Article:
‘Hellboy,’ the dinosaur with exotic horns, frill

‘Hellboy,’ the dinosaur with exotic horns, frill

‘Hellboy,’ the dinosaur with exotic horns, frill

The photos show the skull of a new horned dinosaur (L) and its artistic life reconstruction. Reuters Photo

Scientists had a heck of a time getting the remarkable fossil of a dinosaur they dubbed “Hellboy” out of the hard limestone along a Canadian river bank where it was entombed for 68 million years, but the diabolic task proved gratifying. 

‘Hellboy,’ the dinosaur with exotic horns, frill The scientists on June 4 described one of the most unique horned dinosaurs ever discovered, a beast boasting an exotic set of facial horns and spines around the edge of the bony frill at the back its skull. 

“This new animal is definitely one of the weirdest horned dinosaurs,” said paleontologist Caleb Brown of the Royal Tyrrell Museum of Paleontology in Alberta. “How weird it is really only becomes fully apparent when you compare it to its close relatives, in which case it stands out like a sore thumb.” 

They officially named it Regaliceratops peterhewsi, meaning “royal horned face” and honoring geologist Peter Hews, who found it. But they nicknamed it “Hellboy” because its stubby horns above the eyes resembled the comic-book character of the same name and because of the hellish time they had in painstakingly extricating it from what they called “evil hard rock.”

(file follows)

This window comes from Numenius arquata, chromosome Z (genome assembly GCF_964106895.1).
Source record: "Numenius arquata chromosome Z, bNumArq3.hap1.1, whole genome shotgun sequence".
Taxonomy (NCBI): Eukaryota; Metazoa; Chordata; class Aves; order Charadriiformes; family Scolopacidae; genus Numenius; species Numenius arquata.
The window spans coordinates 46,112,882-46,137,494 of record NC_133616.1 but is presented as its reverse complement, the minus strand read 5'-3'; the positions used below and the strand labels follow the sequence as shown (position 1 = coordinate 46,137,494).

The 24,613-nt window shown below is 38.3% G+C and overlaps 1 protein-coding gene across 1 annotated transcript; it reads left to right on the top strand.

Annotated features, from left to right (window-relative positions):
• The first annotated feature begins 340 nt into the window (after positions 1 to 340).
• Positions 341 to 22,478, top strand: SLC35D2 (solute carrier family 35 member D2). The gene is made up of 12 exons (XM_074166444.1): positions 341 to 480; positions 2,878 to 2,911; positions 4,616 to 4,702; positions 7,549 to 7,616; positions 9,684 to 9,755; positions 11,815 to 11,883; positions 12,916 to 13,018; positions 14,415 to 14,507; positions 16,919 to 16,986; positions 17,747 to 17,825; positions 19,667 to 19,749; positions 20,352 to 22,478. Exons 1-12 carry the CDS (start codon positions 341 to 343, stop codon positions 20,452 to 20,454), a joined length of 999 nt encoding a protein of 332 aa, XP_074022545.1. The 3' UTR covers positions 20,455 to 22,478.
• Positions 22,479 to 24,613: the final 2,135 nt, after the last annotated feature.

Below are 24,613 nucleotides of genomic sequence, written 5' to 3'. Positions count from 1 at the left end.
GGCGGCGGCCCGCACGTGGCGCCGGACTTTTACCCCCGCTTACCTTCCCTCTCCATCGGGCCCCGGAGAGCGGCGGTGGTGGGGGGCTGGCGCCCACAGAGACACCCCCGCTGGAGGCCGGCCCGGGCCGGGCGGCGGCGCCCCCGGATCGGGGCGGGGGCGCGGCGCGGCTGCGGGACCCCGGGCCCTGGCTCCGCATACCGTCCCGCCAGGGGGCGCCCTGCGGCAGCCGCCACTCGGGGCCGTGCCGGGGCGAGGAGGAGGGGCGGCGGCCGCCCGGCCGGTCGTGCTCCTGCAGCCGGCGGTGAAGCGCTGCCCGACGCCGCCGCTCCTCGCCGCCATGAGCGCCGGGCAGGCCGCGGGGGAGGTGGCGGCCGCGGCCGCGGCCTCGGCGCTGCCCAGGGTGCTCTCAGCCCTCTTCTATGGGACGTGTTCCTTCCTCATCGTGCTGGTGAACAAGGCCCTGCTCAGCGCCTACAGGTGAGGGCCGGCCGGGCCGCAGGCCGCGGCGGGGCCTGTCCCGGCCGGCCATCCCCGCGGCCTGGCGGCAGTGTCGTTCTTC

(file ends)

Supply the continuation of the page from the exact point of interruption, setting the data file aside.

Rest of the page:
Regaliceratops, similar in size to today’s largest rhinos, was estimated at 5 meters long, 1.5 meters tall at the hips, weighing about 1.5 tons. 

The fossil was found in 2005 along the Oldman River in southwestern Alberta, with the tip of the snout sticking out of the cliff. Rather than being squashed flat like many fossils, the skull was in remarkable three-dimensional preservation. Horned dinosaurs were a formidable group of Cretaceous Period plant-eaters.